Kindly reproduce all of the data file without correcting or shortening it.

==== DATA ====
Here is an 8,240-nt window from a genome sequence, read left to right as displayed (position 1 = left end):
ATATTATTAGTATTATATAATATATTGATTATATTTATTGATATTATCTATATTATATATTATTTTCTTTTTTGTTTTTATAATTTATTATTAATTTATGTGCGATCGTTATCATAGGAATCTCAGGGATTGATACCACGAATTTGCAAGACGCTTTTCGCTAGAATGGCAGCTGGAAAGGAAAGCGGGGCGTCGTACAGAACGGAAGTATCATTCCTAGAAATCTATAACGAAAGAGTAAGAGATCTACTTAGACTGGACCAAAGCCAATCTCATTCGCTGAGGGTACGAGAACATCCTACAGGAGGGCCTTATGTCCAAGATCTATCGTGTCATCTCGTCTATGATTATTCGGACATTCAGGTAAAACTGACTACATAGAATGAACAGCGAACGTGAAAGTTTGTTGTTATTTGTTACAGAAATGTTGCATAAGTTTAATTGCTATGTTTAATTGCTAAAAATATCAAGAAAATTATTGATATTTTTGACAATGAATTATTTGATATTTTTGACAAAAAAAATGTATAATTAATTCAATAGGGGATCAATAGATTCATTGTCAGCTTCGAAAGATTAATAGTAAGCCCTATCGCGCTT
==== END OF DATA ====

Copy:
Here is an 8,240-nt window from a genome sequence, read left to right as displayed (position 1 = left end):
ATATTATTAGTATTATATAATATATTGATTATATTTATTGATATTATCTATATTATATATTATTTTCTTTTTTGTTTTTATAATTTATTATTAATTTATGTGCGATCGTTATCATAGGAATCTCAGGGATTGATACCACGAATTTGCAAGACGCTTTTCGCTAGAATGGCAGCTGGAAAGGAAAGCGGGGCGTCGTACAGAACGGAAGTATCATTCCTAGAAATCTATAACGAAAGAGTAAGAGATCTACTTAGACTGGACCAAAGCCAATCTCATTCGCTGAGGGTACGAGAACATCCTACAGGAGGGCCTTATGTCCAAGATCTATCGTGTCATCTCGTCTATGATTATTCGGACATTCAGGTAAAACTGACTACATAGAATGAACAGCGAACGTGAAAGTTTGTTGTTATTTGTTACAGAAATGTTGCATAAGTTTAATTGCTATGTTTAATTGCTAAAAATATCAAGAAAATTATTGATATTTTTGACAATGAATTATTTGATATTTTTGACAAAAAAAATGTATAATTAATTCAATAGGGGATCAATAGATTCATTGTCAGCTTCGAAAGATTAATAGTAAGCCCTATCGCGCTT